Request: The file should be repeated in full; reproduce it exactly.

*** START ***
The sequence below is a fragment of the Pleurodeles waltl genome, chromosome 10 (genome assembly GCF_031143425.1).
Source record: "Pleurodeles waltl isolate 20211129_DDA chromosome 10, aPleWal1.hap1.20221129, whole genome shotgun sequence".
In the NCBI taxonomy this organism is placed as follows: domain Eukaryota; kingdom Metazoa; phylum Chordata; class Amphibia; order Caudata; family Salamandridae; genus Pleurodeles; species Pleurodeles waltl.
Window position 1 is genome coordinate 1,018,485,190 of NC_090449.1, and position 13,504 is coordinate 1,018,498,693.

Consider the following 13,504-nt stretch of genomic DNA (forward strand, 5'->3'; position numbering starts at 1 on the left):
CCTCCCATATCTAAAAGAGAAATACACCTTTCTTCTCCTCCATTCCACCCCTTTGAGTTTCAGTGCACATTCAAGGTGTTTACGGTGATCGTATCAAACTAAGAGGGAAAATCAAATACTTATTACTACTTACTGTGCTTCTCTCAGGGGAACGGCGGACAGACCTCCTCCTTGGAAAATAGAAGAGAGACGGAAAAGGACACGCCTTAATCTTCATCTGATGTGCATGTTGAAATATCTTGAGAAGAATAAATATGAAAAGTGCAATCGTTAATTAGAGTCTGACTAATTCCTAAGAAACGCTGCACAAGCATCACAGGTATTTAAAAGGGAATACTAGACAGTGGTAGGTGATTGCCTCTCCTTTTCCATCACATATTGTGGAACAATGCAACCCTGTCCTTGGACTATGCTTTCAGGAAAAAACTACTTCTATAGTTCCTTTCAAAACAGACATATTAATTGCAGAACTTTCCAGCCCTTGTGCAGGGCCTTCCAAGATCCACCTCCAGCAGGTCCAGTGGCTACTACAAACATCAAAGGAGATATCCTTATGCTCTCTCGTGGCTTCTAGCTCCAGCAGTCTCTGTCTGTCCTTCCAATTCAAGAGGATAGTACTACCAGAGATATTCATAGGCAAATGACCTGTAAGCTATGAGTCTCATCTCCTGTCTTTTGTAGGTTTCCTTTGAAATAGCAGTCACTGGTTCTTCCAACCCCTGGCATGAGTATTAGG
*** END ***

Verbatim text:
The sequence below is a fragment of the Pleurodeles waltl genome, chromosome 10 (genome assembly GCF_031143425.1).
Source record: "Pleurodeles waltl isolate 20211129_DDA chromosome 10, aPleWal1.hap1.20221129, whole genome shotgun sequence".
In the NCBI taxonomy this organism is placed as follows: domain Eukaryota; kingdom Metazoa; phylum Chordata; class Amphibia; order Caudata; family Salamandridae; genus Pleurodeles; species Pleurodeles waltl.
Window position 1 is genome coordinate 1,018,485,190 of NC_090449.1, and position 13,504 is coordinate 1,018,498,693.

Consider the following 13,504-nt stretch of genomic DNA (forward strand, 5'->3'; position numbering starts at 1 on the left):
CCTCCCATATCTAAAAGAGAAATACACCTTTCTTCTCCTCCATTCCACCCCTTTGAGTTTCAGTGCACATTCAAGGTGTTTACGGTGATCGTATCAAACTAAGAGGGAAAATCAAATACTTATTACTACTTACTGTGCTTCTCTCAGGGGAACGGCGGACAGACCTCCTCCTTGGAAAATAGAAGAGAGACGGAAAAGGACACGCCTTAATCTTCATCTGATGTGCATGTTGAAATATCTTGAGAAGAATAAATATGAAAAGTGCAATCGTTAATTAGAGTCTGACTAATTCCTAAGAAACGCTGCACAAGCATCACAGGTATTTAAAAGGGAATACTAGACAGTGGTAGGTGATTGCCTCTCCTTTTCCATCACATATTGTGGAACAATGCAACCCTGTCCTTGGACTATGCTTTCAGGAAAAAACTACTTCTATAGTTCCTTTCAAAACAGACATATTAATTGCAGAACTTTCCAGCCCTTGTGCAGGGCCTTCCAAGATCCACCTCCAGCAGGTCCAGTGGCTACTACAAACATCAAAGGAGATATCCTTATGCTCTCTCGTGGCTTCTAGCTCCAGCAGTCTCTGTCTGTCCTTCCAATTCAAGAGGATAGTACTACCAGAGATATTCATAGGCAAATGACCTGTAAGCTATGAGTCTCATCTCCTGTCTTTTGTAGGTTTCCTTTGAAATAGCAGTCACTGGTTCTTCCAACCCCTGGCATGAGTATTAGG